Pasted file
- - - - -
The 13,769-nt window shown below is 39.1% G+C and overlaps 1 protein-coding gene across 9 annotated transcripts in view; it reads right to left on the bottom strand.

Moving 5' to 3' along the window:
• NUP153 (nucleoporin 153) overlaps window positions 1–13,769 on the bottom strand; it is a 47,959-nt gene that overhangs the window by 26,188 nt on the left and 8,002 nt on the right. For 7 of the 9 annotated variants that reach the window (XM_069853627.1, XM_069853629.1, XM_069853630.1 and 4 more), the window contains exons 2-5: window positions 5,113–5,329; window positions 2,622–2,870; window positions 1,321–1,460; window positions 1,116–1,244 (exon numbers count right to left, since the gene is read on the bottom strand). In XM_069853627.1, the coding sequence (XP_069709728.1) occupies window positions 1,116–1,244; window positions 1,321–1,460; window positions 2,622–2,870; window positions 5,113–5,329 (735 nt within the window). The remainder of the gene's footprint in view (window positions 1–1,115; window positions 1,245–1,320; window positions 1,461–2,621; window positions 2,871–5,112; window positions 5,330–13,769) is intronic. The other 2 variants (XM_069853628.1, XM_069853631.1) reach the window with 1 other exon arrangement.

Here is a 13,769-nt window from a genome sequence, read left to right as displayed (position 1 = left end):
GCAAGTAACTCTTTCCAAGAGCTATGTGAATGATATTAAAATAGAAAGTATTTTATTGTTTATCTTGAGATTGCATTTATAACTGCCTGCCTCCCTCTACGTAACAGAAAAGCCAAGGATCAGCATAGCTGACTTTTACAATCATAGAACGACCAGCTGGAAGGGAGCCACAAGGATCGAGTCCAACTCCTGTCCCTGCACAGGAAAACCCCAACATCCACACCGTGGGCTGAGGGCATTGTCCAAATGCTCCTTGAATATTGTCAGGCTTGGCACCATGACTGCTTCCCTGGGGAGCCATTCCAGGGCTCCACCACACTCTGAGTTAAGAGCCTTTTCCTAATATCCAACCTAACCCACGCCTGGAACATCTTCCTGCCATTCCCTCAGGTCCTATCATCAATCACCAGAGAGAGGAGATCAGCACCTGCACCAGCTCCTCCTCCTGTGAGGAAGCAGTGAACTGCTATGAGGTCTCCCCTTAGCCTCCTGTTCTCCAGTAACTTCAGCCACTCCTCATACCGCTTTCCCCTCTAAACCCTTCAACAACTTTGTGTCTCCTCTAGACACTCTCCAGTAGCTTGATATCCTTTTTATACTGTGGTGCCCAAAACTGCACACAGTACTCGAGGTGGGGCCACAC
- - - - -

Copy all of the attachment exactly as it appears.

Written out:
The 13,769-nt window shown below is 39.1% G+C and overlaps 1 protein-coding gene across 9 annotated transcripts in view; it reads right to left on the bottom strand.

Moving 5' to 3' along the window:
• NUP153 (nucleoporin 153) overlaps window positions 1–13,769 on the bottom strand; it is a 47,959-nt gene that overhangs the window by 26,188 nt on the left and 8,002 nt on the right. For 7 of the 9 annotated variants that reach the window (XM_069853627.1, XM_069853629.1, XM_069853630.1 and 4 more), the window contains exons 2-5: window positions 5,113–5,329; window positions 2,622–2,870; window positions 1,321–1,460; window positions 1,116–1,244 (exon numbers count right to left, since the gene is read on the bottom strand). In XM_069853627.1, the coding sequence (XP_069709728.1) occupies window positions 1,116–1,244; window positions 1,321–1,460; window positions 2,622–2,870; window positions 5,113–5,329 (735 nt within the window). The remainder of the gene's footprint in view (window positions 1–1,115; window positions 1,245–1,320; window positions 1,461–2,621; window positions 2,871–5,112; window positions 5,330–13,769) is intronic. The other 2 variants (XM_069853628.1, XM_069853631.1) reach the window with 1 other exon arrangement.

Here is a 13,769-nt window from a genome sequence, read left to right as displayed (position 1 = left end):
GCAAGTAACTCTTTCCAAGAGCTATGTGAATGATATTAAAATAGAAAGTATTTTATTGTTTATCTTGAGATTGCATTTATAACTGCCTGCCTCCCTCTACGTAACAGAAAAGCCAAGGATCAGCATAGCTGACTTTTACAATCATAGAACGACCAGCTGGAAGGGAGCCACAAGGATCGAGTCCAACTCCTGTCCCTGCACAGGAAAACCCCAACATCCACACCGTGGGCTGAGGGCATTGTCCAAATGCTCCTTGAATATTGTCAGGCTTGGCACCATGACTGCTTCCCTGGGGAGCCATTCCAGGGCTCCACCACACTCTGAGTTAAGAGCCTTTTCCTAATATCCAACCTAACCCACGCCTGGAACATCTTCCTGCCATTCCCTCAGGTCCTATCATCAATCACCAGAGAGAGGAGATCAGCACCTGCACCAGCTCCTCCTCCTGTGAGGAAGCAGTGAACTGCTATGAGGTCTCCCCTTAGCCTCCTGTTCTCCAGTAACTTCAGCCACTCCTCATACCGCTTTCCCCTCTAAACCCTTCAACAACTTTGTGTCTCCTCTAGACACTCTCCAGTAGCTTGATATCCTTTTTATACTGTGGTGCCCAAAACTGCACACAGTACTCGAGGTGGGGCCACAC